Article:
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Shunryu Suzuki Calligraphy etc

Shunryu Suzuki's Enso
famous is some circles.

There was some discussion about this image being mistakenly mirrored because upper right clockwise is the normal way they're done, but according to Richard Baker that's the way Suzuki drew it. He remembers talking to Suzuki about it being different, from left to right. He told me that at the SFZC 50th reunion in August after the Saturday event when Steve Stucky was showing some memorabilia, one of which was a fundraising brochure or poster - raising money that eventually went to purchase Tassaajara - with the enso on it. I pointed out the left to right direction of the brush stroke and mentioned that some of us had wondered if the often used image was actually a reverse, a mirror of the original. That's when Baker told Steve and me about his discussion with Suzuki about this in the fall of 1966. I thought it would forever remain a mystery.

I remember when Suzuki made it. He didn't do a lot of calligraphy but that day he sat on the floor in his office with a lot of white sheets of sumi paper on the table and floor, blackened brush in hand doing one after another. When he'd decided on one it was printed up on separate sheets and a bunch of us were there looking at them and taking one. I got him to sign one. Have no idea where it is now.

Also, contacted Chisan at Sogenji in Okayama, Japan who asked Shodo Harada Roshi about it and he said it has been and will be done every which way - no rules. - dc

10-19-12 - Another comment on this left to right enso from a cuke reader and Zen friend.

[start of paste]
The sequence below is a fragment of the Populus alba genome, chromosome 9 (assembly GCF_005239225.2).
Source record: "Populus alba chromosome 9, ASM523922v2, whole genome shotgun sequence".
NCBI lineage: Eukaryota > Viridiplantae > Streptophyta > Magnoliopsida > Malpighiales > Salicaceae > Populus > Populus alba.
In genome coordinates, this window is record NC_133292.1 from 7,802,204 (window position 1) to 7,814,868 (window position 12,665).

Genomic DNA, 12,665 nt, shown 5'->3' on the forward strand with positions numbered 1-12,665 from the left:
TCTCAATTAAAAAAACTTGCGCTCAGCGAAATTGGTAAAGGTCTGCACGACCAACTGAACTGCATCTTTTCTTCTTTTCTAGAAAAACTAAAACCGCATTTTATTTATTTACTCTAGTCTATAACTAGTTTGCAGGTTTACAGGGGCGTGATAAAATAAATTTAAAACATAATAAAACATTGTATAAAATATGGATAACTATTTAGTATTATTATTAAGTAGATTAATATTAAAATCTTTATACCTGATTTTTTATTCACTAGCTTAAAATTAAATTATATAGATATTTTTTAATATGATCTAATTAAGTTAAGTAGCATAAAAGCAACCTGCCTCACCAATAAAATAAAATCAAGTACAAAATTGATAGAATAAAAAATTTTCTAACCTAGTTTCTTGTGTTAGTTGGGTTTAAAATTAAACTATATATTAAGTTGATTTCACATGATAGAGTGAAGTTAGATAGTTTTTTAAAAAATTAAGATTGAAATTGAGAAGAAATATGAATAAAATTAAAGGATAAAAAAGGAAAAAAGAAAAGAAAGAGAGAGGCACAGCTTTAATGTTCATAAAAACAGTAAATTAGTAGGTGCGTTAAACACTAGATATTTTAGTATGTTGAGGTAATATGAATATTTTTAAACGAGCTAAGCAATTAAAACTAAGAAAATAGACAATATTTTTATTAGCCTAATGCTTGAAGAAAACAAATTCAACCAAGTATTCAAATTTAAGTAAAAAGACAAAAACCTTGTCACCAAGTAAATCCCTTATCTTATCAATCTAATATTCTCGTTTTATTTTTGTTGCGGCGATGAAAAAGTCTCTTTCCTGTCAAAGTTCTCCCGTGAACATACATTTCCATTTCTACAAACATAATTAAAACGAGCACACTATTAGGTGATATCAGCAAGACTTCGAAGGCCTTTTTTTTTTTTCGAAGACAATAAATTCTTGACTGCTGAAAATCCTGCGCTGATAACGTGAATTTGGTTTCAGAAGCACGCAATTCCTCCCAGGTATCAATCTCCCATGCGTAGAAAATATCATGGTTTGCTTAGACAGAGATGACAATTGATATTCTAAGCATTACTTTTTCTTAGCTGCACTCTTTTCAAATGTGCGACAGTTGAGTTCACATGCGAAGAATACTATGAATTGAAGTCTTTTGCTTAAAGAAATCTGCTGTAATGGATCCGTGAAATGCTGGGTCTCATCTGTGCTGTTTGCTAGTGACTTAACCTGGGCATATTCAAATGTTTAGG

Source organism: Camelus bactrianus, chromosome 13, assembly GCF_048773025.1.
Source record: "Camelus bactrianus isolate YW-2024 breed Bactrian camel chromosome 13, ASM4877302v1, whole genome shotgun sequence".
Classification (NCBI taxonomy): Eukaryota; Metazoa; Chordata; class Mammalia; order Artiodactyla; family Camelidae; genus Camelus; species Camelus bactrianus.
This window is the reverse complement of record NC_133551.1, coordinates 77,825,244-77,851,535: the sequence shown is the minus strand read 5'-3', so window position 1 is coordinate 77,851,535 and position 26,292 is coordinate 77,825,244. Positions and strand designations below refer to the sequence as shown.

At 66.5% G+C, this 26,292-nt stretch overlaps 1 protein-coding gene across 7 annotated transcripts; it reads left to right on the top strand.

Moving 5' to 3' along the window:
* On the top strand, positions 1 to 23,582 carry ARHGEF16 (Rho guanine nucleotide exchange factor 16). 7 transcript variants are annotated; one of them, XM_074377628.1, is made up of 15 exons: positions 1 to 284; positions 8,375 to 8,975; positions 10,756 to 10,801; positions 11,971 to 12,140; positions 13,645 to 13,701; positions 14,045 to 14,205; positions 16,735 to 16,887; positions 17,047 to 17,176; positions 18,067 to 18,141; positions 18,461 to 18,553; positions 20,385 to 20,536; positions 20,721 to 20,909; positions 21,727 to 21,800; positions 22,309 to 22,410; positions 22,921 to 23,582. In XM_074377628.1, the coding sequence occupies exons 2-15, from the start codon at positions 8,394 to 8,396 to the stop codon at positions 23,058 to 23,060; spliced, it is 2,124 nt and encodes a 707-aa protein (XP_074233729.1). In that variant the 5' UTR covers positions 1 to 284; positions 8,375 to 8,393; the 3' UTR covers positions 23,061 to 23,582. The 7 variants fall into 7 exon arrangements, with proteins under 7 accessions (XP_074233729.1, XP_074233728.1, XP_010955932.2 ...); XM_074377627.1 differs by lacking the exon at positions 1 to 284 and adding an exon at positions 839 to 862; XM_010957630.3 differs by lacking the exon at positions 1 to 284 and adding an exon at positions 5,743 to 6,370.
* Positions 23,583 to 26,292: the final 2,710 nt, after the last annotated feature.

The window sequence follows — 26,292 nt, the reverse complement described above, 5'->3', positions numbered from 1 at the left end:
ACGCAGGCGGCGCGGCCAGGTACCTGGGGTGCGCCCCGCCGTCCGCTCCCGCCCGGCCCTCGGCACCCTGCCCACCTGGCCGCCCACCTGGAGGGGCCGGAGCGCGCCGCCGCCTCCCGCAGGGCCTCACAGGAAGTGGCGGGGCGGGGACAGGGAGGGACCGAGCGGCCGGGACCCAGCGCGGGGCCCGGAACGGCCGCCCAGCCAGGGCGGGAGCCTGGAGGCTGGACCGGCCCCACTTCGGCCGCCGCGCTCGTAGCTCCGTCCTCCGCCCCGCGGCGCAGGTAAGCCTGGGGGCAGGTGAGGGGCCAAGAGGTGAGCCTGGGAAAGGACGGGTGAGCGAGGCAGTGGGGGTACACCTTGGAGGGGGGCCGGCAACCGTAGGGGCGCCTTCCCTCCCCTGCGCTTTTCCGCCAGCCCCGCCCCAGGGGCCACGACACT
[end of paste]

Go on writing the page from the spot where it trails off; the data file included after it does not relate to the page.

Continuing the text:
Some years ago, I went to a talk of Kaz's [Kakuaki Tanahashi] in Berkeley. 
At the end of the talk he had everyone come
up, one by one, and draw an enso which he patted dry and then gave
them. I still have mine.

I was interested in what I drew only because when I went back to my
seat, the person sitting in the chair next to me pointed out that I
had drawn it from left to right. And they were supposed to be drawn
from right to left. Naturally, I felt bad about this. I had done it

Over the years, whenever there was a discussion about I enso, I perked
up and made sure I listened well or read it thoroughly. Once I came
across a discussion between Aitken-Roshi and Kaz about the enso which
is drawn from left to right. I no longer remember where I read it
(sorry) but this is what I remember:

The person who draws an enso from left to right is a person who learns
the hard way.

That's what I remember from reading their discussion.

It's certainly true for me. If indeed, Suzuki-Roshi did draw it
originally from left to right then is it also true of him? Don't know,
didn't know him.
(name withheld)
DC comment: Interesting. I wrote back that Suzuki Roshi spoke of 
himself as a slow learner, a slow horse.

More on this enso here